To be known like the white wolf? Why do French people use this expression? What does it mean? Does it mean to be known as a dangerous person? Well, if you are not familiar with this and other weird but fascinating French “expressions imagées”, let’s take a quick hop into this article.
What does it mean?
In a certain way, yes, to be known like the white wolf comes from the belief that wolves are dangerous. A wolf is by nature a predator and this quality has given it its reputation. However, when it comes to the expression “Être connu comme un loup blanc” we mean to be well-known, famous, popular.
Where does this expression come from?
Wolves have not been very well portrayed in literature, like we’ve seen in Little Red Riding Hood or The Three Little Pigs. The wolf is, in every story, the villain, the one to run away from. In fact, in the Middle Ages wolves represented a threat to life in the countryside. Breeders were often scared since packs of white wolves used to ravage the terrains killing cattle and sometimes the breeders themselves, in a period where rabies was striking strongly. At the time, wolves reincarnated the devil, but now when you are known like a white wolf it just means you have a reputation, you’re known by everybody.
Nonetheless, this expression wasn’t always the same. In the XIII century, people used to say “regarder comme le loup blanc” (see like the white wolf) to express the action of seeing someone who looks out of the ordinary. Lately in the XVII and XVIII centuries the expression changed to “connu comme le loup gris” (known like the gray wolf) to designate a very well known person. Finally, in the XIX century the color was changed to white in order to describe a popular person.
In which situation can I use this expression?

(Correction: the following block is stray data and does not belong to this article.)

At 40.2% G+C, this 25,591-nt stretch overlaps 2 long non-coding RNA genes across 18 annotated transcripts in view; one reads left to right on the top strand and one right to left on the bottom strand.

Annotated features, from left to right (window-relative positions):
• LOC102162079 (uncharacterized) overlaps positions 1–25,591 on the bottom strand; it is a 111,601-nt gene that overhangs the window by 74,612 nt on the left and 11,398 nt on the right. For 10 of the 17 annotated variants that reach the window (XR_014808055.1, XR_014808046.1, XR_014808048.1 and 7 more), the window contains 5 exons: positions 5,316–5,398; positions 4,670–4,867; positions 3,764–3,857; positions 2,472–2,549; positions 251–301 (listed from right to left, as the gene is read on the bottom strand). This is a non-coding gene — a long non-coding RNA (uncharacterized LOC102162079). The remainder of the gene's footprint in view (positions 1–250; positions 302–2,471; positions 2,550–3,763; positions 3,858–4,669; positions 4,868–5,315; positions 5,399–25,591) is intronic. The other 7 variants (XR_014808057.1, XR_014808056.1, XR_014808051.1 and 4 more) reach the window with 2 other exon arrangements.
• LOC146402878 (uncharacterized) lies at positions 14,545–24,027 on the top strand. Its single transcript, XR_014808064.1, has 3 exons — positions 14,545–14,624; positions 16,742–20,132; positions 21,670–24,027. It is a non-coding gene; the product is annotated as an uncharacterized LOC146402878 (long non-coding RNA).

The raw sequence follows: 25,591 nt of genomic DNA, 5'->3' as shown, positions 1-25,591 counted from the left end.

Basically, when talking about someone who has a known reputation whether it is a good or bad one. Let’s take a look at some examples found in literature.
- In 1823, Paul-Emile Debraux wrote in Voyage à Sainte-Pélagie : “ Je vous attendais, me dit-il ensuite. Quand je dis, je vous attendais, nous vous attendions, car vous êtes ici connu comme le loup blanc, et nous avons lu votre affaire dans les journaux” (I was waiting for you, he told me immediatly. When I say I was waiting for you, we were waiting for you, because you’re known here like the white wolf and we read about your affair in the newspaper.).
- Le rituel des Minotaures, written by Arnaud Papin in 2012 shows us too the use of the expression in more recent times : “Mais avec le commissaire connu comme le loup blanc dans toute la ville, ça ne manqua pas, une fois sortis de la voiture, une bande de mioches qui jouaient au foot s’interrompit pour leur balancer des ‘cotcotcodé’”. ( But the commissaire being known like the white wolf in the whole city, there was no use to it. Once he got down the car, a group of kids who were playing soccer stopped only to throw “things” at him.)
How would you translate this to your language? Do you know an equivalent expression in your mother tongue or in other languages you speak?
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Written by: Ingrid Hernandez